Compare the beginning of 'Ghandi' with that of Robin Hood, 'Prince of Thieves'. What cinematic techniques are used in each to introduce you to the story?

Authors Avatar

Compare the beginning of ‘Ghandi’ with that of Robin Hood, ‘Prince of Thieves’. What cinematic techniques are used in each to introduce you to the story?

Ghandi and Robin Hood, are two very dissimilar films targeting different audiences, diverse plots and opposite central characters; one being the stereotypical heroic, action-packed American family movie; the other an epic account of one man and his country’s struggle for independence in colonial India during the 18-1900’s. The films beginnings and general meaning will be explored as well as taking note of the director’s use of lighting, atmospheric devices, camera positioning and the different paces.

The film Ghandi begins with a long camera shot of the sun rising behind the backdrop of fishing boats in shadow, while the tweet of rising birds’ sound in the background. This beginning depicts the whole theme of the film; it is symbolic of the dawn of a new era, on the eve of independence.

The beginning of Robin Hood is atmospheric as well as exciting preparing the audience for action. The camera slowly roves over the Bayeux Tapestry, an embroidered portrayal of the Battle of Hastings, while the credits roll in front. Orchestral, battle music is played in the background, as a small caption asserting a historical fact connoting Robin Hood existed at the time stated, couldn’t possibly be true. This device used by the director, of using a true fact, is intended to make the film seem more realistic and believable. However despite the lack of historical accuracy the audience begin to be drawn into the film and are ready to suspend their disbelief. The music dies down from its peak, creating an atmosphere of suspense, preparing the audience for the high-tensioned scene they are about to see.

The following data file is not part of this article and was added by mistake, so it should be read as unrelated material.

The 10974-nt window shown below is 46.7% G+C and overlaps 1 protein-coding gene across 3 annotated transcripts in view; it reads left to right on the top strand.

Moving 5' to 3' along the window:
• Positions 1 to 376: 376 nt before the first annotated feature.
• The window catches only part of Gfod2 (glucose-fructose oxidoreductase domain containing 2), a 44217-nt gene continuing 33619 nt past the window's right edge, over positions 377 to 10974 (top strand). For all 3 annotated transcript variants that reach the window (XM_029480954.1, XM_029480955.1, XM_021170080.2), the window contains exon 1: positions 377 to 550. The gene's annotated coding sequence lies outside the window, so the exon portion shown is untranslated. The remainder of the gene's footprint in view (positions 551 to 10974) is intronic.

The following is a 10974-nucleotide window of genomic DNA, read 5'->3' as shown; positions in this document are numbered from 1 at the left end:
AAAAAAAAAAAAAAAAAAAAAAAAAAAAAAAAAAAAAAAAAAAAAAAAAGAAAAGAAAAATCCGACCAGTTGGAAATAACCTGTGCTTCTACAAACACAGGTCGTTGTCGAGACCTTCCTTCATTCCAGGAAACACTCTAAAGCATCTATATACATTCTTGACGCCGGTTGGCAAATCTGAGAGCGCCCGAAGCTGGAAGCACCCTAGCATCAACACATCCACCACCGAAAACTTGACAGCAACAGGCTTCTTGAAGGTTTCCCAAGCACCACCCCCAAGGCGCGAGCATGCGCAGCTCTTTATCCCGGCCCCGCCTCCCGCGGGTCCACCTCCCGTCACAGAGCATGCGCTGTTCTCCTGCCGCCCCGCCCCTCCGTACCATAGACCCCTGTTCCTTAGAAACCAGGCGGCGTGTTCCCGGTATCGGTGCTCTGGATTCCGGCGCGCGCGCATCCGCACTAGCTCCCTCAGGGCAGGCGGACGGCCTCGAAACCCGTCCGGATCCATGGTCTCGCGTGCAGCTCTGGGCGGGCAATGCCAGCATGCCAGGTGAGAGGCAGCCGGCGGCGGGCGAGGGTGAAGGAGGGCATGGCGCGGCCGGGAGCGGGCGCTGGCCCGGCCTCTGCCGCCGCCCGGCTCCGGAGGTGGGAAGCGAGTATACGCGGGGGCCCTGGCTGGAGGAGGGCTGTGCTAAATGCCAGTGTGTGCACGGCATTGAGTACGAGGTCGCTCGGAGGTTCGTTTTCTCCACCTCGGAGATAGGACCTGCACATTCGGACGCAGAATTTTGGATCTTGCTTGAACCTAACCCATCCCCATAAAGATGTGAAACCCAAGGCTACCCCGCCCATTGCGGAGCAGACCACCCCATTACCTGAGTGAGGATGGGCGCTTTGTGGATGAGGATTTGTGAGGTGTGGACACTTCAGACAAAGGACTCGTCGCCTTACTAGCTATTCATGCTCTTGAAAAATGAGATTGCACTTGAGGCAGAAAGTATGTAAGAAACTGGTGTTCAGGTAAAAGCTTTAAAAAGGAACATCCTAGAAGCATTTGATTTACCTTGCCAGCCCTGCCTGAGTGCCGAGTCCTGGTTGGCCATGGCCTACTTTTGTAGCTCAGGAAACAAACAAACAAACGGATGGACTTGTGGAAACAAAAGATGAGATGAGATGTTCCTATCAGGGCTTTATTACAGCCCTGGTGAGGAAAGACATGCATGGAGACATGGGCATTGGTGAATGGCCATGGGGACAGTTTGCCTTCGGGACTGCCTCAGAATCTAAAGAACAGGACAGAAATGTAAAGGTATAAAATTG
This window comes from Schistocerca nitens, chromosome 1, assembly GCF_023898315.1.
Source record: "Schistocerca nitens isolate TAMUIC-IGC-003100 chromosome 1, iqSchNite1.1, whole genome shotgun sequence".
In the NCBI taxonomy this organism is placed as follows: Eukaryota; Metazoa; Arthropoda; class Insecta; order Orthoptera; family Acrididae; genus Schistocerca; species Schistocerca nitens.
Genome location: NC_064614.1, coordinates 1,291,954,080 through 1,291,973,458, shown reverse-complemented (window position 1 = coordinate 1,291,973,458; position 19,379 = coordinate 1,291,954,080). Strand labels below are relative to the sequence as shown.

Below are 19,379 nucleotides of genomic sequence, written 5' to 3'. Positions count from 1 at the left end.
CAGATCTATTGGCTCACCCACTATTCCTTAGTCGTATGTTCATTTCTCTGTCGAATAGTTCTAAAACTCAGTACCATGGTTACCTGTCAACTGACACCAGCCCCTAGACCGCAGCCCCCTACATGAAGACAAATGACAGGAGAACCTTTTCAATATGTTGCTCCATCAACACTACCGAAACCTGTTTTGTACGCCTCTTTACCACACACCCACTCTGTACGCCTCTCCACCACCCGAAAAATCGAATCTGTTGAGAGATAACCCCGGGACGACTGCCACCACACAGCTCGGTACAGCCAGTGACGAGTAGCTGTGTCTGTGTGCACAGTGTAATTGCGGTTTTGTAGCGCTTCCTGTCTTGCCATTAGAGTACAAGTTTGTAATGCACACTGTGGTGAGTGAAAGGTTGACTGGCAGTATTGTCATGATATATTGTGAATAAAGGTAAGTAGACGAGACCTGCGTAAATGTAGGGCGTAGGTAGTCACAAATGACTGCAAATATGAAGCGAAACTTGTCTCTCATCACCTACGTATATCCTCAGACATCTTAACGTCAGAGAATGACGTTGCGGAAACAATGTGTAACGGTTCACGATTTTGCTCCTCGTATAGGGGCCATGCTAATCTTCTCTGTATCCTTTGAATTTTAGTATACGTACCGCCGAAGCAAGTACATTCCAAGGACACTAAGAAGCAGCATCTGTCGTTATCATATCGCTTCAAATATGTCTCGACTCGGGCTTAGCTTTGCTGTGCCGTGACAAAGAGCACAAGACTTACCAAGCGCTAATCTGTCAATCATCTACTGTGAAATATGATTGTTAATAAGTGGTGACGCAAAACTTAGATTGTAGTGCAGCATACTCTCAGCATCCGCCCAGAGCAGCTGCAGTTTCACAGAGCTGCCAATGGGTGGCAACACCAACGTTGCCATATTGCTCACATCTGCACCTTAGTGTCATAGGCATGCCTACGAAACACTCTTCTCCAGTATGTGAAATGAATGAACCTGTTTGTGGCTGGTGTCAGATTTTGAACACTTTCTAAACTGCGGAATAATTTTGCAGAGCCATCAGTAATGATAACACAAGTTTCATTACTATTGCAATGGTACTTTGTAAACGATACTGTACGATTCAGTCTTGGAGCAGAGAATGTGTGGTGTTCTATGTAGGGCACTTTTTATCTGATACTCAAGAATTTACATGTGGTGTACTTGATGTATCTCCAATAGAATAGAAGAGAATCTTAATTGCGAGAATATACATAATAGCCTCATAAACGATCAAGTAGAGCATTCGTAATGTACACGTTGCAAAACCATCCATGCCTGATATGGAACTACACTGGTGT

The difference in the nature of the films would require the directors to consider their audiences wisely. For the director of Ghandi understood that any straying from the truth would inevitably lead to damning consequences. The change in music and exotic scene the setting sun in a Middle Eastern country perhaps lends atmosphere as well as mystery. The fable Robin Hood is a well-known one, which wouldn’t rouse much interest unless the film offered an original more exciting version. A famous poem about man and the river Ganges dissolves slowly from the screen as close up/blurry shot of a tree with the sun behind it appears, then focuses on an Asian man’s face, drawing the audience into the action. The contrast from the full picture of society at the beginning, to the small focus on one man, adds variety and concentrates the viewers.

The audience is able to see a sweat stain on the character’s shirt, indicating anxiety and a warm climate. The cram of many people into a medium shot furthers the audience’s curiosity, as does the camera swivelling to observe an old grey haired man on a cart. He nods with a rather conspiratorial smile. The man turns again and joins the bustling crowd, while two Indian guards tell the people to ‘follow the others’. It seems the purpose of this diversion is to show that political/religious extremists carefully planned Ghandi’s assassination.

Join now!

The rapid movements of the camera diminish as we see, as if through the man’s eyes, an over-the-shoulder shot of a lush garden with a supposed colonial mansion appear. The impression given by looking at the mansion is the man is looking at the hated power that has oppressed him and his people for so long; ostensibly gearing him up to carry on his weary way; the music adds a certain amount of apprehension to the scene.  

In Robin Hood the camera pauses on a blackened screen before the action begins. The sound of a man ...

This is a preview of the whole essay